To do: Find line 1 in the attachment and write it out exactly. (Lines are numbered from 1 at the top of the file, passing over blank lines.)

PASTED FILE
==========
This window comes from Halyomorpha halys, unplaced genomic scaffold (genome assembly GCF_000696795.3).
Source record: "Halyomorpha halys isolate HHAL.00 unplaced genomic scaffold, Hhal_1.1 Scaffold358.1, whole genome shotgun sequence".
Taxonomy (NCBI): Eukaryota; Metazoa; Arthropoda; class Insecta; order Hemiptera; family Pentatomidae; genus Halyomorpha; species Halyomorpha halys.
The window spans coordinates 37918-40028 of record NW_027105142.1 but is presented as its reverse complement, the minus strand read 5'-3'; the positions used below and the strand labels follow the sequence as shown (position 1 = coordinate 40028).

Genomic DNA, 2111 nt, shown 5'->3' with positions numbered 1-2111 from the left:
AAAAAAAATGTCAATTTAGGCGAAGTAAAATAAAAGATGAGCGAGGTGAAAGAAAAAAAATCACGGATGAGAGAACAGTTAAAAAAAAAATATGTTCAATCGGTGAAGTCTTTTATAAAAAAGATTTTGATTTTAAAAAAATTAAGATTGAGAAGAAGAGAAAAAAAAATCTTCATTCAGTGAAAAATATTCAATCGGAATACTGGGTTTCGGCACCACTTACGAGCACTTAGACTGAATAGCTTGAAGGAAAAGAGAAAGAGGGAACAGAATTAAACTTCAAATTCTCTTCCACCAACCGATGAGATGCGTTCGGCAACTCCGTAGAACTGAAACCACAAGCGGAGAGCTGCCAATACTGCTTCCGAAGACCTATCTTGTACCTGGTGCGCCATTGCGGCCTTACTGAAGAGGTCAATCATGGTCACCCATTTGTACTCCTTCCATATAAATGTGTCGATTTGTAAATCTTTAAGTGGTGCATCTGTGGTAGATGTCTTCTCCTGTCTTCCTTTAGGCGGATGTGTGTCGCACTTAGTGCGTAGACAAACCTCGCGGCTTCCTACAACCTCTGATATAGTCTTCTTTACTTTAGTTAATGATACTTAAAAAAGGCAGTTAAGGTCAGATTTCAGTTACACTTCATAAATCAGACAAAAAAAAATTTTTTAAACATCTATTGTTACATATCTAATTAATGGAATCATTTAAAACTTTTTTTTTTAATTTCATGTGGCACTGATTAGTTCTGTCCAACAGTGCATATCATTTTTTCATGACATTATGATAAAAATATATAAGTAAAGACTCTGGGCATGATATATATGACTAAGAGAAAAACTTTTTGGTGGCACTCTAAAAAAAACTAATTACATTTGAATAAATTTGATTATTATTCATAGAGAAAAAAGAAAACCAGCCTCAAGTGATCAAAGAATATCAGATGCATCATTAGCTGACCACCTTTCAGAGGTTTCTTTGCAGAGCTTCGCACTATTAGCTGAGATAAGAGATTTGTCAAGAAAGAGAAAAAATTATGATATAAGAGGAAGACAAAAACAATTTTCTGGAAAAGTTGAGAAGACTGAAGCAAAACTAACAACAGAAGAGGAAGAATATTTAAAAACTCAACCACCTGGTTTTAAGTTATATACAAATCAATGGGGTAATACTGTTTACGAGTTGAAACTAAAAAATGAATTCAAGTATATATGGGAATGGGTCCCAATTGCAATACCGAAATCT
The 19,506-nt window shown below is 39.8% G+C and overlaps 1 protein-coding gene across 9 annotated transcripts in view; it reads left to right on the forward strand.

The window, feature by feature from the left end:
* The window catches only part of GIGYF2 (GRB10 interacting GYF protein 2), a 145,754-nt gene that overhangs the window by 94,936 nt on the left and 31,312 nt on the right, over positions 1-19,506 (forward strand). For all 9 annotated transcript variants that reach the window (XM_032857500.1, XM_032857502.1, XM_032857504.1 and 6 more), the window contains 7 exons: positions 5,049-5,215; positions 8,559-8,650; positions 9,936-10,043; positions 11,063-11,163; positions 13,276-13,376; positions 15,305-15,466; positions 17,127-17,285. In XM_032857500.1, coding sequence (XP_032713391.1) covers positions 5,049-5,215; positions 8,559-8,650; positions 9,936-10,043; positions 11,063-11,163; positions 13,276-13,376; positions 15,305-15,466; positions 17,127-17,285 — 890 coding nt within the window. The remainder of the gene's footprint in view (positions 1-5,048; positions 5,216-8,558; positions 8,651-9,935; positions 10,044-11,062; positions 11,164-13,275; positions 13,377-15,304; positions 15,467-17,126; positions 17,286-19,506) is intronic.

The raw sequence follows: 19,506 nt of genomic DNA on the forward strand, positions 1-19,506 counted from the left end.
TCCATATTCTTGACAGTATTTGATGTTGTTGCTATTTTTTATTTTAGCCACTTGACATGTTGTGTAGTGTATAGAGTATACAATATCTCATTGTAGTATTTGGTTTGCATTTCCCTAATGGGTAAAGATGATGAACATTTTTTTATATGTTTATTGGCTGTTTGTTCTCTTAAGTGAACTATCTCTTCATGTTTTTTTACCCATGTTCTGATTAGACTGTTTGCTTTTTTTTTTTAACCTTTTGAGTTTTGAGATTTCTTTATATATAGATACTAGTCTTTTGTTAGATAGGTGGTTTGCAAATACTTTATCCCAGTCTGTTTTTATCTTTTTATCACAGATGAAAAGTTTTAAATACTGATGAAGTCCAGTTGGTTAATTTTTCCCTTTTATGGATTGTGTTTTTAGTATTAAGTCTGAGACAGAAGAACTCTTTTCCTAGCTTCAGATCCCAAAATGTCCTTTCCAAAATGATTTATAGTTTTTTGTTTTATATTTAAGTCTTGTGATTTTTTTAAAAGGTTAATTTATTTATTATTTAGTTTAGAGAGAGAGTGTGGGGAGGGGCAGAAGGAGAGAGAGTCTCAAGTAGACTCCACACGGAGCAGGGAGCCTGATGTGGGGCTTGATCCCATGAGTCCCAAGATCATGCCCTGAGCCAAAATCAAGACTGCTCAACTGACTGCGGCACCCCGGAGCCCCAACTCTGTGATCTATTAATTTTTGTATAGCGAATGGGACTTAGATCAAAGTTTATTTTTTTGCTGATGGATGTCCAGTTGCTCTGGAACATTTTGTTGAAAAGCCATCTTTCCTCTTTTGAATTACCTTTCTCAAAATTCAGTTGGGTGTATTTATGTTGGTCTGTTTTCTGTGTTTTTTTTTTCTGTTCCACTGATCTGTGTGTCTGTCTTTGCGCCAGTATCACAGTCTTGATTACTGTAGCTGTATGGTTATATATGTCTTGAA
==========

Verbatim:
This window comes from Halyomorpha halys, unplaced genomic scaffold (genome assembly GCF_000696795.3).